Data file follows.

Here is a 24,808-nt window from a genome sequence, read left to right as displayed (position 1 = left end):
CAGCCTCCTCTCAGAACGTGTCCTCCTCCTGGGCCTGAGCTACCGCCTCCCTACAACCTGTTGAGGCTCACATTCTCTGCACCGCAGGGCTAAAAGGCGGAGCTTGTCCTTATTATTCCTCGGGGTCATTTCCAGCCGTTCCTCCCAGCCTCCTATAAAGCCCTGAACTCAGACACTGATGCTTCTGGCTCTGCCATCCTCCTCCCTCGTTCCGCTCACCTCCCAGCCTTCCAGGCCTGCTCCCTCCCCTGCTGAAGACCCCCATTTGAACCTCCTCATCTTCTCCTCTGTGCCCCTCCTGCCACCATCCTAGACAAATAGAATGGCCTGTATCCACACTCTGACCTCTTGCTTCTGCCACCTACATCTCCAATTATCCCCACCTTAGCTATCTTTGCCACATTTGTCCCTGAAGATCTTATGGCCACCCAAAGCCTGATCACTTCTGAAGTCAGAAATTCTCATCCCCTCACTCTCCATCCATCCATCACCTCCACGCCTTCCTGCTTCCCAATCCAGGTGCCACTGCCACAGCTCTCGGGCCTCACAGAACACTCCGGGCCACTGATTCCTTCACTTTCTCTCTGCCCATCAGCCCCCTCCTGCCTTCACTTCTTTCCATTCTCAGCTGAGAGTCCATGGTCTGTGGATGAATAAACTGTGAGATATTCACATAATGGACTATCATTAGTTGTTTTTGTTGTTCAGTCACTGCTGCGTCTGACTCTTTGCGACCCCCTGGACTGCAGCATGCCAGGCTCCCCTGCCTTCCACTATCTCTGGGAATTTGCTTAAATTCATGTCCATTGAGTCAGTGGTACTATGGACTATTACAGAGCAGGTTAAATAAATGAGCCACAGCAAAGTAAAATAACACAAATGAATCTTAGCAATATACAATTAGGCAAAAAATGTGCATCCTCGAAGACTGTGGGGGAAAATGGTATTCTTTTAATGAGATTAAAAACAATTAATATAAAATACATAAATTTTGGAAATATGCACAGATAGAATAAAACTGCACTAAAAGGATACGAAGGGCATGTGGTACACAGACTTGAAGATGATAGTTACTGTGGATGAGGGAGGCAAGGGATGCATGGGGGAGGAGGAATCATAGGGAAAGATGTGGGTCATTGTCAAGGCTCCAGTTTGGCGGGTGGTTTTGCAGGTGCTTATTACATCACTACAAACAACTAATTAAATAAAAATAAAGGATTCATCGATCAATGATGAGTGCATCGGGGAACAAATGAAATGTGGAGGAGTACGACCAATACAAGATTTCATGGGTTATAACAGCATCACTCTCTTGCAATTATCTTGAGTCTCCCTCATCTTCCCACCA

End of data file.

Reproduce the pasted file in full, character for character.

Here is a 24,808-nt window from a genome sequence, read left to right as displayed (position 1 = left end):
CAGCCTCCTCTCAGAACGTGTCCTCCTCCTGGGCCTGAGCTACCGCCTCCCTACAACCTGTTGAGGCTCACATTCTCTGCACCGCAGGGCTAAAAGGCGGAGCTTGTCCTTATTATTCCTCGGGGTCATTTCCAGCCGTTCCTCCCAGCCTCCTATAAAGCCCTGAACTCAGACACTGATGCTTCTGGCTCTGCCATCCTCCTCCCTCGTTCCGCTCACCTCCCAGCCTTCCAGGCCTGCTCCCTCCCCTGCTGAAGACCCCCATTTGAACCTCCTCATCTTCTCCTCTGTGCCCCTCCTGCCACCATCCTAGACAAATAGAATGGCCTGTATCCACACTCTGACCTCTTGCTTCTGCCACCTACATCTCCAATTATCCCCACCTTAGCTATCTTTGCCACATTTGTCCCTGAAGATCTTATGGCCACCCAAAGCCTGATCACTTCTGAAGTCAGAAATTCTCATCCCCTCACTCTCCATCCATCCATCACCTCCACGCCTTCCTGCTTCCCAATCCAGGTGCCACTGCCACAGCTCTCGGGCCTCACAGAACACTCCGGGCCACTGATTCCTTCACTTTCTCTCTGCCCATCAGCCCCCTCCTGCCTTCACTTCTTTCCATTCTCAGCTGAGAGTCCATGGTCTGTGGATGAATAAACTGTGAGATATTCACATAATGGACTATCATTAGTTGTTTTTGTTGTTCAGTCACTGCTGCGTCTGACTCTTTGCGACCCCCTGGACTGCAGCATGCCAGGCTCCCCTGCCTTCCACTATCTCTGGGAATTTGCTTAAATTCATGTCCATTGAGTCAGTGGTACTATGGACTATTACAGAGCAGGTTAAATAAATGAGCCACAGCAAAGTAAAATAACACAAATGAATCTTAGCAATATACAATTAGGCAAAAAATGTGCATCCTCGAAGACTGTGGGGGAAAATGGTATTCTTTTAATGAGATTAAAAACAATTAATATAAAATACATAAATTTTGGAAATATGCACAGATAGAATAAAACTGCACTAAAAGGATACGAAGGGCATGTGGTACACAGACTTGAAGATGATAGTTACTGTGGATGAGGGAGGCAAGGGATGCATGGGGGAGGAGGAATCATAGGGAAAGATGTGGGTCATTGTCAAGGCTCCAGTTTGGCGGGTGGTTTTGCAGGTGCTTATTACATCACTACAAACAACTAATTAAATAAAAATAAAGGATTCATCGATCAATGATGAGTGCATCGGGGAACAAATGAAATGTGGAGGAGTACGACCAATACAAGATTTCATGGGTTATAACAGCATCACTCTCTTGCAATTATCTTGAGTCTCCCTCATCTTCCCACCA